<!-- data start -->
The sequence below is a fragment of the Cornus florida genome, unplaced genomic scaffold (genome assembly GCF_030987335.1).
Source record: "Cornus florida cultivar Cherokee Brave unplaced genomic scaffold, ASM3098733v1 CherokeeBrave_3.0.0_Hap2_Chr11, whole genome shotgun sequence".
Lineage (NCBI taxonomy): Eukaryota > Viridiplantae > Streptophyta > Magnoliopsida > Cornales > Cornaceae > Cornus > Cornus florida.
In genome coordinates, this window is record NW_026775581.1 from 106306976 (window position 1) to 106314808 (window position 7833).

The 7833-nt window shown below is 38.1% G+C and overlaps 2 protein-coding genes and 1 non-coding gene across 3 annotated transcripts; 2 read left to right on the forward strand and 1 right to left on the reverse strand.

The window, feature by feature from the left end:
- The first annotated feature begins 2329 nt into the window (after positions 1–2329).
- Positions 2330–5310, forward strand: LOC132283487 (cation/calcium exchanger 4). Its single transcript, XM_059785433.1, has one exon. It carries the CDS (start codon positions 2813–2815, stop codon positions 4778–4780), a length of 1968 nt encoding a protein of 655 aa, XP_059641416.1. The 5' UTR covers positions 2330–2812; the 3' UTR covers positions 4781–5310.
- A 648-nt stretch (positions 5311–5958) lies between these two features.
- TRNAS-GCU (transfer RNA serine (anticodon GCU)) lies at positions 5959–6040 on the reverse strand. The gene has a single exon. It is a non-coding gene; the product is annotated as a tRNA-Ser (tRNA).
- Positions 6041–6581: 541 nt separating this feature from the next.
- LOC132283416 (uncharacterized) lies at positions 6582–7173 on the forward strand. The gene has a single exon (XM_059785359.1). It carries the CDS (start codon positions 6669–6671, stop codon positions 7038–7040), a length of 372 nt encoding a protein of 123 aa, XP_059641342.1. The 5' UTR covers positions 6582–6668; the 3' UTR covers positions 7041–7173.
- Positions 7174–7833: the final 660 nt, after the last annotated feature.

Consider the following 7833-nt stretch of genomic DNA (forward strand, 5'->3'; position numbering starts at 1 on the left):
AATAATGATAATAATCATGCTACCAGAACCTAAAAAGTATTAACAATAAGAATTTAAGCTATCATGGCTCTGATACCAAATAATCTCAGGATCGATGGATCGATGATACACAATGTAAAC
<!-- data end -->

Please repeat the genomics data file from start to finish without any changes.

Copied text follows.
The sequence below is a fragment of the Cornus florida genome, unplaced genomic scaffold (genome assembly GCF_030987335.1).
Source record: "Cornus florida cultivar Cherokee Brave unplaced genomic scaffold, ASM3098733v1 CherokeeBrave_3.0.0_Hap2_Chr11, whole genome shotgun sequence".
Lineage (NCBI taxonomy): Eukaryota > Viridiplantae > Streptophyta > Magnoliopsida > Cornales > Cornaceae > Cornus > Cornus florida.
In genome coordinates, this window is record NW_026775581.1 from 106306976 (window position 1) to 106314808 (window position 7833).

The 7833-nt window shown below is 38.1% G+C and overlaps 2 protein-coding genes and 1 non-coding gene across 3 annotated transcripts; 2 read left to right on the forward strand and 1 right to left on the reverse strand.

The window, feature by feature from the left end:
- The first annotated feature begins 2329 nt into the window (after positions 1–2329).
- Positions 2330–5310, forward strand: LOC132283487 (cation/calcium exchanger 4). Its single transcript, XM_059785433.1, has one exon. It carries the CDS (start codon positions 2813–2815, stop codon positions 4778–4780), a length of 1968 nt encoding a protein of 655 aa, XP_059641416.1. The 5' UTR covers positions 2330–2812; the 3' UTR covers positions 4781–5310.
- A 648-nt stretch (positions 5311–5958) lies between these two features.
- TRNAS-GCU (transfer RNA serine (anticodon GCU)) lies at positions 5959–6040 on the reverse strand. The gene has a single exon. It is a non-coding gene; the product is annotated as a tRNA-Ser (tRNA).
- Positions 6041–6581: 541 nt separating this feature from the next.
- LOC132283416 (uncharacterized) lies at positions 6582–7173 on the forward strand. The gene has a single exon (XM_059785359.1). It carries the CDS (start codon positions 6669–6671, stop codon positions 7038–7040), a length of 372 nt encoding a protein of 123 aa, XP_059641342.1. The 5' UTR covers positions 6582–6668; the 3' UTR covers positions 7041–7173.
- Positions 7174–7833: the final 660 nt, after the last annotated feature.

Consider the following 7833-nt stretch of genomic DNA (forward strand, 5'->3'; position numbering starts at 1 on the left):
AATAATGATAATAATCATGCTACCAGAACCTAAAAAGTATTAACAATAAGAATTTAAGCTATCATGGCTCTGATACCAAATAATCTCAGGATCGATGGATCGATGATACACAATGTAAAC